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Shopping as Theater or Grind

July 12, 2013

Liberties, Regulation, Retail

New Parkway Theatre

I recently watched a film in a movie theater in a ‘transitional’ neighborhood in Oakland and was more than pleasantly surprised on walking through the unimposing entrance to what could have been a very large garage. The scene opened up to a cheerful combination of café, pub and pizza parlor. Orders could be eaten in the pub or delivered to the several movie theaters in the back rooms which were furnished with comfortable sofas, armchairs and tables. I immediately started to wonder what zoning restrictions, business licenses, building codes, disabled access laws and liability insurance issues prevented most movie theaters from offering such an attractive movie going experience.

This got me thinking about how the state creates blandness and uniformity in so many of our other consumer experiences as well. For example, when I lived in London I was relatively close to one of the largest street markets in Europe. On busy market days the sights, sounds and smells were unforgettable, as stall holders bellowed their offers in rich cockney accents and socializing blended with business in an ever-changing tapestry of conversation and exchange, all knit together by the spontaneous order of countless small-time independent entrepreneurs. Compare this experience to visiting a typical American, big-box retailer or a regional shopping mall with a uniform design, the usual large corporate anchor tenants and the customary and familiar retail names filling a sterile and sanitized space managed by a top-down administration.

I am not unaware of  the genuine economies of scale that often favor larger enterprises (although there are dis-economies of scale too), nor am I unappreciative of the fact that the 21st century consumer has access to greater choice and a wider assortment of products than at any time in American history, but it is nevertheless a little appreciated fact that state power is the major force behind large, monopolistic, cartelized and bureaucratic corporate behemoths. For example, central planners like Robert Moses used state power in the form of eminent domain to literally bulldoze away vibrant communities in favor of highways that favored automobiles as the dominant urban transportation system, and consequently subsidized the growth of big box retailers that would have struggled to survive if they had been forced to construct and maintain their own mass transportation systems to bring customers to them.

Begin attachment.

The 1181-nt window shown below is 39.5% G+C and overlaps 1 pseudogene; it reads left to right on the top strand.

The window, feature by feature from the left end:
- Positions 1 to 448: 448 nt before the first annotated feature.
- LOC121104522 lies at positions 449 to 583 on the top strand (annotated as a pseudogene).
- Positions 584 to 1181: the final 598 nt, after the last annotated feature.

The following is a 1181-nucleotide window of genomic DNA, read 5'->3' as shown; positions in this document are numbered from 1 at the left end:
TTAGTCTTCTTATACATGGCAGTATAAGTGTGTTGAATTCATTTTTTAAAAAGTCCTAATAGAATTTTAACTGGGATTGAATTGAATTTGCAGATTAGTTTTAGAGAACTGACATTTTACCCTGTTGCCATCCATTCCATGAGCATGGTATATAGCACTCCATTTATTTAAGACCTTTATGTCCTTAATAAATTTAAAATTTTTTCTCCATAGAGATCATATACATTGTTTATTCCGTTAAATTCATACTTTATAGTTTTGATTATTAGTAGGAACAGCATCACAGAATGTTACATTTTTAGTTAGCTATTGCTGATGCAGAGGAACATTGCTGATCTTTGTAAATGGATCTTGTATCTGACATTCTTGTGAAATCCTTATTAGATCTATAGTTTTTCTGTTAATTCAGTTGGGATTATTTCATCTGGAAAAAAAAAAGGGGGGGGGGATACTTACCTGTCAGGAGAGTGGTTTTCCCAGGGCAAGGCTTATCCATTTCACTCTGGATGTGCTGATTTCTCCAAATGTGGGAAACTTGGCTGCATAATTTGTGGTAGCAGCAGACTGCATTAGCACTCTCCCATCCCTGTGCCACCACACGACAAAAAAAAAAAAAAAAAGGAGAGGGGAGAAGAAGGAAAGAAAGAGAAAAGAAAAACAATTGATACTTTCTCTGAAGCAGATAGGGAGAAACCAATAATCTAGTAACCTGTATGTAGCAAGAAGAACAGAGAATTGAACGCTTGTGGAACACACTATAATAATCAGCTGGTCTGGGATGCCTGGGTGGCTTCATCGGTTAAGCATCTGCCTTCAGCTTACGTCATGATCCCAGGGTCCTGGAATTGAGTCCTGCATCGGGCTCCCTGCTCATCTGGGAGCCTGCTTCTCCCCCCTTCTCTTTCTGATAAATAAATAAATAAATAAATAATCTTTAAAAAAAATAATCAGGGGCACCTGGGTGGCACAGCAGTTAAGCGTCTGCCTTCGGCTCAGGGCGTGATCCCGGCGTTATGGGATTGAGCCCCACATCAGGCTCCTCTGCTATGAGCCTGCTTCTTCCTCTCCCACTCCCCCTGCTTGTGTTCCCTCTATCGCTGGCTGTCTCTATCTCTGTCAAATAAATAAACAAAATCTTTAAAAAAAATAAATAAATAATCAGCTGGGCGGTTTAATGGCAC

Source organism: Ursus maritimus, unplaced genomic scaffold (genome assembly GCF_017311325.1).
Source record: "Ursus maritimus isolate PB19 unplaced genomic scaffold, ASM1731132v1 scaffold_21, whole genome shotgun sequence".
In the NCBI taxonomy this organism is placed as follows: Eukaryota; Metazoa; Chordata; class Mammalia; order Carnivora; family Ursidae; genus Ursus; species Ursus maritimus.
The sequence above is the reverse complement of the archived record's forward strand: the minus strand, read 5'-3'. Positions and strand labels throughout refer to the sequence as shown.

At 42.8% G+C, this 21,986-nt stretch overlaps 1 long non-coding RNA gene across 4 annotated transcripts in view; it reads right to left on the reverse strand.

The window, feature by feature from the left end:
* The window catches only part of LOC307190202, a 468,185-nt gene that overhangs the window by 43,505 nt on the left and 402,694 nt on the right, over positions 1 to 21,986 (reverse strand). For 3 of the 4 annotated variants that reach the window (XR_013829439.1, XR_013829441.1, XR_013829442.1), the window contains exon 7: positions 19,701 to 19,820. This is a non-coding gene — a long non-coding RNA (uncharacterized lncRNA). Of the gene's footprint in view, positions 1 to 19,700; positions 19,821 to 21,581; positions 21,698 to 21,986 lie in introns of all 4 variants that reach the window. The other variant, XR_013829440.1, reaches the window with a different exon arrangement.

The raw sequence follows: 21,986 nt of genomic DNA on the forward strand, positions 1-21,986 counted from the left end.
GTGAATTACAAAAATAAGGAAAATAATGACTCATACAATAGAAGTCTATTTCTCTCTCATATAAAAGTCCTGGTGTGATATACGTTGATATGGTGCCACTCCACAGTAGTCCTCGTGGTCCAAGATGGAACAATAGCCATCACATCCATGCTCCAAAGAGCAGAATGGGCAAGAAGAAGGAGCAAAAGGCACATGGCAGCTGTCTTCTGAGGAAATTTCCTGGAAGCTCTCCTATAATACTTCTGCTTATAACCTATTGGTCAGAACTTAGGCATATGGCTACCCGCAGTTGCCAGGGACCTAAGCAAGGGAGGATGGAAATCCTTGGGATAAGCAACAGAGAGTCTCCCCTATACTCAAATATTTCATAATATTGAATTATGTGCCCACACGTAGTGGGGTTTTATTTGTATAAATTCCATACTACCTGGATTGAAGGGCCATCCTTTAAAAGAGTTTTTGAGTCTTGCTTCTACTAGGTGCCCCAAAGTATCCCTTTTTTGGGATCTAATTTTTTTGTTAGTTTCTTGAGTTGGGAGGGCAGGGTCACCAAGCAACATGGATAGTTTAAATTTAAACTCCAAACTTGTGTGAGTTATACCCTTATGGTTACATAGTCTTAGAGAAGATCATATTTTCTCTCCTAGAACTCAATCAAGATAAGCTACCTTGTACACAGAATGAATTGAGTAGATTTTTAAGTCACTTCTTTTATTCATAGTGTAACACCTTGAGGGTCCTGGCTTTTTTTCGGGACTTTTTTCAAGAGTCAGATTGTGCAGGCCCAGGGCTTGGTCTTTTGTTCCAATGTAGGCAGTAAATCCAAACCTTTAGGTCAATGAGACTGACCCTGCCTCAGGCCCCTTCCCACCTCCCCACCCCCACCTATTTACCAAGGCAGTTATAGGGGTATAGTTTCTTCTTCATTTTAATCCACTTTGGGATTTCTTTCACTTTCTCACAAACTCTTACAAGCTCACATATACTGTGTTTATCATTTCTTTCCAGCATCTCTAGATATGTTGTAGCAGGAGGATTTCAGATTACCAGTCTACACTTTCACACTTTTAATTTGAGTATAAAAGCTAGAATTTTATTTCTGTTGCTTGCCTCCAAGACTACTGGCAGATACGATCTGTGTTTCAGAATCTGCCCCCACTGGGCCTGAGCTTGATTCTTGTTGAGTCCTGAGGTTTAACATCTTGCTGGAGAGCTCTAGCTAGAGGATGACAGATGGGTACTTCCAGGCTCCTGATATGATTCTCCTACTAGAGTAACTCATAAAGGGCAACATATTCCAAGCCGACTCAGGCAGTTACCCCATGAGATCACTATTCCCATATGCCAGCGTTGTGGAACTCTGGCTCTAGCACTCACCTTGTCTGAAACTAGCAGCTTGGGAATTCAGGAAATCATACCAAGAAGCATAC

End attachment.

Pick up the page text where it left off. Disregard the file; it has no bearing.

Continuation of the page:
Furthermore, retailers such as Walmart can afford to pay its employees such low wages only because up to 80 percent of its employees receive food stamps and so are subsidized by taxpayers through the state welfare system. In addition, competition for labor is reduced (which helps to keep salaries low) because large corporations inevitably capture regulators and use the regulatory apparatus to limit competition from smaller, nimbler and more aggressive competitors. They do this in by imposing fees, licensing requirements, capital requirements and other burdens that are more easily borne by larger companies. Furthermore, legal restrictions on trade unions make it harder for low income workers to organize for themselves collectively.

It should not be too surprising that most regional shopping malls in the U.S. look alike as most of them are owned by the same company, the Simon Property Group. What has virtually disappeared from all Simon properties over the last few years are the local retailers that bring some sort of uniqueness and local flavor to the mall. The reason for this is that Simon Properties can easily replace a local retailer with a national chain retailer who faces significantly lower occupancy costs because of the national account relationship with Simon Properties. In other words size matters and we have seen how the state acts to negate any dis-economies of scale (increased costs of communication and management, increased costs of maintaining heavier equipment, difficulty of accounting and allocating resources as more transactions are internalized within the firm, problem of re-gearing to respond to new challenges etc.) by socializing the costs and immunizing firms from competition.